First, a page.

Imran Khan knows how to turn public in his favour but he does know how to improve the economy, act like a democratic leader and argue his case based on give and take. He is showing totalitarian tendencies, abusing politicians, throwing slurs at state officials and judges in want of achieving illegal favours. This is an attempt to siege the state not the government — as Khan has locked his horns with the all-powerful establishment of the country.
Previously, the establishment played a mediatory role to ease political crises in the country. But, with the dismissal of Khan’s government through a vote of no confidence, the equation has changed. The establishment, as an institution, has decided to not take part in politics, in favour of any politician, and has accepted that it has made mistakes in the past. It has withdrawn itself from politics.
But Khan does not like neutrality. He is using pressure tactics to win the establishment over to his side. He is bullying the state institutions with his political diatribes to destabilise the country in following his political goals. He wants the establishment to set the date for next elections, which is an unconstitutional demand.
Additionally, he wants to appoint the next army chief. But given the promise of neutrality by the power centres, it does not seem that he would be successful in achieving his goals. Nevertheless, amid rising political tensions, he would of course destroy the economy of Pakistan.
Despite political pressure from Imran Khan, the presser by DG ISPR and DG ISI has cleared that the institution has decided to stay neutral following the constitution of Pakistan. They have also reaffirmed the fact that for the next 20 years the institution would adhere to this policy as it is a combined decision of the new leadership of the military of Pakistan. Having cleared the new policy and its contours, they have dismantled the fabricated narratives of Imran Khan such as foreign conspiracy, and the involvement of Mir Jaffers in the process of vote of no confidence. Thus, this whole policy is a good omen for the democratic system of Pakistan. However, not so good for populists like Imran Khan. He is trying to portray the new impartial rules of the game as biased, prejudiced and anti-Pakistan.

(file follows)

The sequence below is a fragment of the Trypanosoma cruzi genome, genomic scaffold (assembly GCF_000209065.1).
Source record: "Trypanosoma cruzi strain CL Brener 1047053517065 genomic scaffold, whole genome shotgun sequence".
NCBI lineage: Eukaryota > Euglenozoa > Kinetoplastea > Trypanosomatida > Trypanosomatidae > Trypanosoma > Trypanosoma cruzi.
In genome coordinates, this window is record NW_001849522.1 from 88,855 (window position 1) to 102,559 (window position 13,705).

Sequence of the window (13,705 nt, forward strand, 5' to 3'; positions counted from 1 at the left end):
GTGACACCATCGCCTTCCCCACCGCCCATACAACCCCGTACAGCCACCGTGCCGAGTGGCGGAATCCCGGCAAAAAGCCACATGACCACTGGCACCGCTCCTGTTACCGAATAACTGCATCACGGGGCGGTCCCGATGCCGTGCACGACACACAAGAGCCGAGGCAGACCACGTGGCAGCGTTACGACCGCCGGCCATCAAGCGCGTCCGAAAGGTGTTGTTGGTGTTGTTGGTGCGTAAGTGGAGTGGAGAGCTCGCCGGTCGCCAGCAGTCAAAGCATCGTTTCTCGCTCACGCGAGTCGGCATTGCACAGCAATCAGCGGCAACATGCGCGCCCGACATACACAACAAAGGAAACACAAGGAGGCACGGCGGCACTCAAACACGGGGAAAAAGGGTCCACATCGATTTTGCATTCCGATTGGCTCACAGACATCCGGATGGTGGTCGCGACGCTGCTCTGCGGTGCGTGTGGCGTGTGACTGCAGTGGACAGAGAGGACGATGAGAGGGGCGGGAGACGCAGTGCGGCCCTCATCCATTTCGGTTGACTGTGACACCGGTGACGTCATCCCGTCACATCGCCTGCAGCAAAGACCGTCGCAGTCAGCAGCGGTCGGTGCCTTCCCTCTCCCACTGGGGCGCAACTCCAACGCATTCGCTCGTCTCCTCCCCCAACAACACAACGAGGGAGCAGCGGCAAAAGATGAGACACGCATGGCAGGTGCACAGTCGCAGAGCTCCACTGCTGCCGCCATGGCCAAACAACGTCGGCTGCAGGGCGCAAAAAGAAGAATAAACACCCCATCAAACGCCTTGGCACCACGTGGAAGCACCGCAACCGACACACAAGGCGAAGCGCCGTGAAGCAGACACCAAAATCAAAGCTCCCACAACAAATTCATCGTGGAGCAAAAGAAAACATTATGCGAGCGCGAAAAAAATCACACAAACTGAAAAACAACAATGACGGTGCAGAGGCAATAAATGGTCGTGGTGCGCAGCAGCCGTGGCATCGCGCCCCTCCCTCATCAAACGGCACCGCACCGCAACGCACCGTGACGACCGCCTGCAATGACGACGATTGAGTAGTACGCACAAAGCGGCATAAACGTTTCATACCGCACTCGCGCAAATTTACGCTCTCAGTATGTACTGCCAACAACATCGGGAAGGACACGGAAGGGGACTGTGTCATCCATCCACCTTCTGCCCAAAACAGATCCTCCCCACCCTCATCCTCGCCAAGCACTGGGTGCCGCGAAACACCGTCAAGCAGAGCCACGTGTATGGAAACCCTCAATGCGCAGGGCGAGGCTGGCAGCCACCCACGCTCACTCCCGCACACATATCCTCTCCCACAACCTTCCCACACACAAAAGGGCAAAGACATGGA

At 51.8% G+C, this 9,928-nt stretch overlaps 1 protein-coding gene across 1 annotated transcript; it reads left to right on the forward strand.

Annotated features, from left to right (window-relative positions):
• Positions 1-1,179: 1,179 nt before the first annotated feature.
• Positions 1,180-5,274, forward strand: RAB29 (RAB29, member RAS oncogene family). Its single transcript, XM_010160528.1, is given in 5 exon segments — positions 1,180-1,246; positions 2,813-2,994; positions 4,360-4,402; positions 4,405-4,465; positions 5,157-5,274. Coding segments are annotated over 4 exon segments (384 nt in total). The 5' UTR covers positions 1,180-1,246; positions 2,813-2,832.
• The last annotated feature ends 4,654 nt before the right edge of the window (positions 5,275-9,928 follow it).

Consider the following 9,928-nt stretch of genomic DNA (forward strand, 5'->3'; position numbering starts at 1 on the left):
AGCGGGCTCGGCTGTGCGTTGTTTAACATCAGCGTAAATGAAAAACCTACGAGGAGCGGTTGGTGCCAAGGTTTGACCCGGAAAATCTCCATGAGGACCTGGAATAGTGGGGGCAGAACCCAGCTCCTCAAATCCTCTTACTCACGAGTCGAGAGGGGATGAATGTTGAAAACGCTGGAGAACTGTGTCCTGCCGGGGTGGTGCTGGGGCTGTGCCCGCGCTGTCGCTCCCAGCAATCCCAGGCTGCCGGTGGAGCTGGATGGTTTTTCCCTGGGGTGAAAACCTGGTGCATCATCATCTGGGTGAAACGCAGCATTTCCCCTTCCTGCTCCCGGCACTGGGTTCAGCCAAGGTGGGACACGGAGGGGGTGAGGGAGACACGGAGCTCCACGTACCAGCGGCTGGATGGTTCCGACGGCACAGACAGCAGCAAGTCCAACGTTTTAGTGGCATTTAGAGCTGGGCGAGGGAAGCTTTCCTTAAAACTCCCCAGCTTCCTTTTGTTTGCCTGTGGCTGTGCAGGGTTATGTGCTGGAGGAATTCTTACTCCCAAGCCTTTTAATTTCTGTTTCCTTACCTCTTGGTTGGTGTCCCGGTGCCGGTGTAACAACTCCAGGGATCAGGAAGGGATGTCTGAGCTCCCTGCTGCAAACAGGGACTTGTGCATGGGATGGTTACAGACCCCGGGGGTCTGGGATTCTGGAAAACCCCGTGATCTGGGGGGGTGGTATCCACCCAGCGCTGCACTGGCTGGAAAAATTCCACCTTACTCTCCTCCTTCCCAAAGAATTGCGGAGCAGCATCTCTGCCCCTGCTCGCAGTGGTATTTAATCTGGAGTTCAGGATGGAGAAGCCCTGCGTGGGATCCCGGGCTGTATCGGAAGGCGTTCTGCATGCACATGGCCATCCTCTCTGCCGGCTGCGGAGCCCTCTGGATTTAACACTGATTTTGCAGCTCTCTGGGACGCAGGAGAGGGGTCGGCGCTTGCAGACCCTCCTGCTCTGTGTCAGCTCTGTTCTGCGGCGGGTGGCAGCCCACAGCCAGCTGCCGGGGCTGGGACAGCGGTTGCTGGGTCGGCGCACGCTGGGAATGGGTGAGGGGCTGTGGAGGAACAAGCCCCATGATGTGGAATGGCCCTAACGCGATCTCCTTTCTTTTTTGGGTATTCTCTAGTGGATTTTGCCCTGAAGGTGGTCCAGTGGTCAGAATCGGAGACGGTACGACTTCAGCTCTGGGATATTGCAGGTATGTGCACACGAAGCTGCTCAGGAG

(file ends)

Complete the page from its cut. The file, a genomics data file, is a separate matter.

From Khan’s attitude, it can be inferred that he is not interested in separation of power between the institutions. He wants to bring the judiciary, military and executive under his pressure to accept his demands.
From the consistent attack of Imran Khan on the establishment as his March moves forward to Islamabad, it is clear that Khan is not interested in the institution’s impartial role. He wants them to help him to come to power as he did in 2018, which is currently impossible.
From Khan’s attitude, it can be inferred that he is not interested in separation of power between the institutions. He wants to bring the judiciary, military and executive under his pressure to accept his demands. Else, he would destabilize the country amid a worsening political and economic crisis.
He wants to abolish the social, political and economic system just as any fascist leader till his demands are accepted, which is no longer possible as the state is on a fast track on establishing its writ that has been challenged since the hybrid regime of Imran Khan came into being.
It is thus time for Khan to realize that he is no longer the messiah of the nation but a political leader. Therefore, he should act like one and go to the parliament to address his concerns.
Imran Khan says that the government is creating a rift between him and the establishment. Further, he says, because the government is powerless, why should he talk to it, and the real fight is “Khan versus the establishment”.
Both the demands of Imran Khan — early elections and appointment of COAS — are unconstitutional. It is incumbent on the current system to avoid political confrontation and ease the situation as per the constitution. Pakistan cannot afford to establish a bad precedent of coming under the pressure of Khan and accept his demands. If the state fails to establish its writ today, it will be challenged by any other group tomorrow, leading to a new era of political marches for unconstitutional demands.